A high quality postdoctoral training experience depends upon a realistic and productive relationship between a postdoctoral scholar and a mentor. UNMC is committed to facilitating such relationships by offering the highest levels of structural oversight, training, and supplemental workshops and seminars. Acquiring these associated skills are necessary for an independent career.
“Postdocs reporting the greatest amount of structural oversight and formal training are much more likely to say they are satisfied, to give their advisors high ratings, to experience relatively few conflicts with their advisors, and to be more productive in terms of number of publications compared with those with least oversight (p<0.0001) and training (p<.002)” (2005 Sigma Xi Survey of 7,600 U.S. postdocs).
Oversight of training at UNMC (in temporal sequence):
Appointment letter: Oversight starts with the letter of appointment that details terms of the appointment, salary (UNMC follows the minimum salary level for freshman postdocs), benefits, and UNMC policy for postdoctoral scholars (handbook)
Orientations: The postdocs must attend the mandatory human resources employee orientation within a month of joining UNMC (offered the last Wednesday of every month) detailing policies, guidelines, obligations and rights. In addition, the office of postdoctoral education offers orientation sessions twice a year familiarizing scholars with the Office of Postdoctoral Education, structured oversight, training, sponsored programs, and intellectual property policies.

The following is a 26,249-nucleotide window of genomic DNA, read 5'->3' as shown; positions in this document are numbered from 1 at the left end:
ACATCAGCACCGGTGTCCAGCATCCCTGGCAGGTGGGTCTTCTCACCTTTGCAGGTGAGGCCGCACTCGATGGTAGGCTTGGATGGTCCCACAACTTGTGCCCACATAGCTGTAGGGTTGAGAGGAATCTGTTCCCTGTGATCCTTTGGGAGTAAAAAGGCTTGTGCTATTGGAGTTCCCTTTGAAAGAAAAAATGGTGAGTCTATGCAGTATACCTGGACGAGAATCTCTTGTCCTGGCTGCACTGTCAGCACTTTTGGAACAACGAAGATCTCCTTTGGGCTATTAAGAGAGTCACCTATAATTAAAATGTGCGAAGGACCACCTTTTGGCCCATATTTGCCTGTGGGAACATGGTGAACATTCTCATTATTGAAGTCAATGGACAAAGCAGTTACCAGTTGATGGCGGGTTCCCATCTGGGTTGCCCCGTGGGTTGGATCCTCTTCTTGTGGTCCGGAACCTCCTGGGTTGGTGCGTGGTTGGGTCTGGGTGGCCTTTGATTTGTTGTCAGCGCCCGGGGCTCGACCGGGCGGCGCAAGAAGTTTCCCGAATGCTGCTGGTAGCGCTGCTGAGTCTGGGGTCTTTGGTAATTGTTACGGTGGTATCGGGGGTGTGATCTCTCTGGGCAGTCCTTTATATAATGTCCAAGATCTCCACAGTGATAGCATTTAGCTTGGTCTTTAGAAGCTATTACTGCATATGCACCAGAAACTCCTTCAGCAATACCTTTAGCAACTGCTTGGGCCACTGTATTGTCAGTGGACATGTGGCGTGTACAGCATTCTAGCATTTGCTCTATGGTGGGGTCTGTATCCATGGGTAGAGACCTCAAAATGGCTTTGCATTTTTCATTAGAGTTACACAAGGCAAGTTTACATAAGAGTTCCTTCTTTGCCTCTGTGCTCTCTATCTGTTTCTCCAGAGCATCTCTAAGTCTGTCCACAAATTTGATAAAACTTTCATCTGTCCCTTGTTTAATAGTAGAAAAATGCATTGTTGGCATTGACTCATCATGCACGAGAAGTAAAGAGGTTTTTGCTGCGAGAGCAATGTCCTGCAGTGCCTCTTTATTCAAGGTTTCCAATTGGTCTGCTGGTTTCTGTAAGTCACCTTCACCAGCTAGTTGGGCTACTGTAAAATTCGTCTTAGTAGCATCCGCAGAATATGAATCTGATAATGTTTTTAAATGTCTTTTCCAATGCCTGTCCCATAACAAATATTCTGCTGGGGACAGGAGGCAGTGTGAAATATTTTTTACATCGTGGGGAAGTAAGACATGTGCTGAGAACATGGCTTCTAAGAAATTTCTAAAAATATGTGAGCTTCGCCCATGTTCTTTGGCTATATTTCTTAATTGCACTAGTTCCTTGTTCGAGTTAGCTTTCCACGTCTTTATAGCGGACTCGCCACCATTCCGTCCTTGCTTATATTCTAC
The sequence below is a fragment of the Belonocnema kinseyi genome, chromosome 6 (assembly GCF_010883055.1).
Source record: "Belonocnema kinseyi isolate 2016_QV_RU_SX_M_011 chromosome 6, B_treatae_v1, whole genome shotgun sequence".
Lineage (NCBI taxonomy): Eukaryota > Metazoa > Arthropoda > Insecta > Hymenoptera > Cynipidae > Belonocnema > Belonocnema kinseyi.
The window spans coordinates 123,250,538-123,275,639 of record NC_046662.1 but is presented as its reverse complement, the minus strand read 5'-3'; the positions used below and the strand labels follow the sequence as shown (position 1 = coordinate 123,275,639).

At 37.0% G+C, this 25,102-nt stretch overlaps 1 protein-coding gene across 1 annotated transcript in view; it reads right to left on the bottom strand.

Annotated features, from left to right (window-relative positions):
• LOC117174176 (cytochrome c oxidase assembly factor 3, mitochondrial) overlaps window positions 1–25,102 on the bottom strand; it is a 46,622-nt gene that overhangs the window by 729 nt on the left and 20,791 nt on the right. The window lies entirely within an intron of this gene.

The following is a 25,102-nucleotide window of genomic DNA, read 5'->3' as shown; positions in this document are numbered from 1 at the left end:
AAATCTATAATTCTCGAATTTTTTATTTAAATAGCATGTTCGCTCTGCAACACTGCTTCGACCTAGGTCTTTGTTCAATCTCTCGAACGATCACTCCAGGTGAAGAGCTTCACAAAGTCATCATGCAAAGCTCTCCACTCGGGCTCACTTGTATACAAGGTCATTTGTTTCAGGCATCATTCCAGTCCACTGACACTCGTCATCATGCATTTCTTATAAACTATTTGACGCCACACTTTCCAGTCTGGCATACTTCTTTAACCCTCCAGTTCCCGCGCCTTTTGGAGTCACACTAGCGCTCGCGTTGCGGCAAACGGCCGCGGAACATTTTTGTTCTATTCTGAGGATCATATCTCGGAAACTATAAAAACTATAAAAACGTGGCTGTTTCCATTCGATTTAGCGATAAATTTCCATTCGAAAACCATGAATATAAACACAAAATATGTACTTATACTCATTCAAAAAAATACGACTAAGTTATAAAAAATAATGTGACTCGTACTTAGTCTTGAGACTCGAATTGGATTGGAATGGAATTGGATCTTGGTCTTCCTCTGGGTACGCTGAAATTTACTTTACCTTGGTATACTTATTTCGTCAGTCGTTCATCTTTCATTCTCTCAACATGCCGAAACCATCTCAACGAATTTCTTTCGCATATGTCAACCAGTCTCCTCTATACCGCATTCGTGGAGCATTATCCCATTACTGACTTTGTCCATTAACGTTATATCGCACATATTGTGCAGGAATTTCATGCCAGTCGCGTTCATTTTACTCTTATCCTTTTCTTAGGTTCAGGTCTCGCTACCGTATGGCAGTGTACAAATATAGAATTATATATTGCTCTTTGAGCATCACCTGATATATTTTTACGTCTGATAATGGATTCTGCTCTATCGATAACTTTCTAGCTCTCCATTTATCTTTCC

Individual Development Plans (IDPs): IDPs provide framework for helping postdocs identify their short- and long-term career objectives, set attainable career goals, and discuss their career plans with their mentors. We are encouraging both the scholars and mentors to set up IDPs early in order to reach their respective objectives realistically and successfully without conflict. “A postdoc with an IDP is 40% less likely to be dissatisfied, 30% less likely to have conflict, and has 14% more papers for publication than the one without a plan” (Sigma Xi Survey).
Annual Evaluation: A regular appraisal of performance and training is essential for the successful postdoctoral experience. It allows redressal of shortcomings, and recalibration of short- and long-term goals. Although these mutual performance evaluations should happen every 6 months, we recommend at least an annual evaluation. Given its importance, the completion of the annual evaluation is a must before reappointment. The simplified annual evaluation form takes less than 15 minutes to complete and is followed by a meeting with your mentor. The annual evaluation provides a much-needed opportunity for a discussion if, for any reason, the match is not good for either the scholar and/or the mentor.
Responsible and Ethical Conduct of Research (RCR): The Office of Postdoctoral Education facilitates UNMC’s dedication to the highest standards of research integrity and commitment to responsible and ethical conduct for everyone involved in research, including postdocs. The National Science Foundation requires training in the Responsible and Ethical Conduct of Research (RCR) for all students and postdocs supported by NSF projects. Therefore, freshman postdocs are required to complete an on-line course created and maintained by the Collaborative Institutional Training Initiative (CITI) a nationally-recognized source for research-related training within three months of joining UNMC and attend an RCR seminar which is offered twice a year. NOTE: Reappointment is conditional on the completion of the RCR training.